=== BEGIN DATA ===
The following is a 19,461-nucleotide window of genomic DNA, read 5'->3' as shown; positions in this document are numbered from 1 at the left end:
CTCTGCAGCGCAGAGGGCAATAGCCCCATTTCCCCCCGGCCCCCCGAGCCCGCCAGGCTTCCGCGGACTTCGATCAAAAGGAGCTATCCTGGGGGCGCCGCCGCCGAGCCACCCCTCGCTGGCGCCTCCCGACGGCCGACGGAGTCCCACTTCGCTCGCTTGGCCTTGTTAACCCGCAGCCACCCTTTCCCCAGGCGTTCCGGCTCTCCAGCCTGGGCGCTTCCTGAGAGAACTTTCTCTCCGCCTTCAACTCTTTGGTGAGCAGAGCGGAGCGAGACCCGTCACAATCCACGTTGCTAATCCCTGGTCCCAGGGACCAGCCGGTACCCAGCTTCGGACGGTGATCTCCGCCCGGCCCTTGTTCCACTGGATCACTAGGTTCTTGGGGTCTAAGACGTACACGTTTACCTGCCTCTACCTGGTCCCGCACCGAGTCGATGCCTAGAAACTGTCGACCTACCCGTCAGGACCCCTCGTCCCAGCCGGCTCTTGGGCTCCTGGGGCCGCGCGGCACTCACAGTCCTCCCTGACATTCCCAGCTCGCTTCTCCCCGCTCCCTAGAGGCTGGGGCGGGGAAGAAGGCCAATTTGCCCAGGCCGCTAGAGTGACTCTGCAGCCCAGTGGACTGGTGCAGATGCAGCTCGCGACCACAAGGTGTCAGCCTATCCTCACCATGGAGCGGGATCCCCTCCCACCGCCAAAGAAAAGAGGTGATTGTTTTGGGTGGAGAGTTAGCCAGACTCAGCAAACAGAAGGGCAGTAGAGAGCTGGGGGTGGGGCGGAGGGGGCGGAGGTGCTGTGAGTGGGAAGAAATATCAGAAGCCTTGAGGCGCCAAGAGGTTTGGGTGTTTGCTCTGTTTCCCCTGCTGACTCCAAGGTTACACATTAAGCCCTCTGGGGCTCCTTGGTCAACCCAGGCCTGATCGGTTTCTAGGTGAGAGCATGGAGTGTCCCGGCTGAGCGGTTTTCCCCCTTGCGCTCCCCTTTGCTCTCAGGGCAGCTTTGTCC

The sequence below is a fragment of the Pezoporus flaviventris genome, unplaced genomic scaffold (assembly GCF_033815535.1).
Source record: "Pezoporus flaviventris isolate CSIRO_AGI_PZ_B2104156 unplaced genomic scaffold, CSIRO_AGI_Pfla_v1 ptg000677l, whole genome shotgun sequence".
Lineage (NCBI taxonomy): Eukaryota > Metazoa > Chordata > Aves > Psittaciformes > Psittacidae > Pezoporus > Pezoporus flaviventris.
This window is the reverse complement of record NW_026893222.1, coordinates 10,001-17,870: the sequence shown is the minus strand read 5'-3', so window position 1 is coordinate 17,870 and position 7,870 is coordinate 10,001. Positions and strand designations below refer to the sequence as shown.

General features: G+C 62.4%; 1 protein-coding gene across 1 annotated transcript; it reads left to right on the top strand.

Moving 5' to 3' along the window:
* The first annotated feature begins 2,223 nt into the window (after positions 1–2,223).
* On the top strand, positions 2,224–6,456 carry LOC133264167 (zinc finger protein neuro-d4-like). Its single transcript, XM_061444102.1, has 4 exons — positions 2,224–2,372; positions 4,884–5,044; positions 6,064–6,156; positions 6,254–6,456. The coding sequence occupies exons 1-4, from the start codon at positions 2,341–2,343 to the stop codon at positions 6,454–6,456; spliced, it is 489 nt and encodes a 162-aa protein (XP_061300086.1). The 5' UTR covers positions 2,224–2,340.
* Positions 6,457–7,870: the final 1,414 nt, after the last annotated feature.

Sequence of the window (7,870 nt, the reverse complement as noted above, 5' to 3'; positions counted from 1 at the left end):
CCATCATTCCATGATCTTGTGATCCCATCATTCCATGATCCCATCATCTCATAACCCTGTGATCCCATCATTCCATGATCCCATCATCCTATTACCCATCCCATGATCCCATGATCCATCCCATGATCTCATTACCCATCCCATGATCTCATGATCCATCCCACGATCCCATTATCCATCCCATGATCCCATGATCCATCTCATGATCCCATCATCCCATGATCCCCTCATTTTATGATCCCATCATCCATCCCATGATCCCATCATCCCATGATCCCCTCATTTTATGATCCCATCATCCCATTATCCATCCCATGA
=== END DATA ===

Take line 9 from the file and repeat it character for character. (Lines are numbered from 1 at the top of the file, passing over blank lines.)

* The first annotated feature begins 2,223 nt into the window (after positions 1–2,223).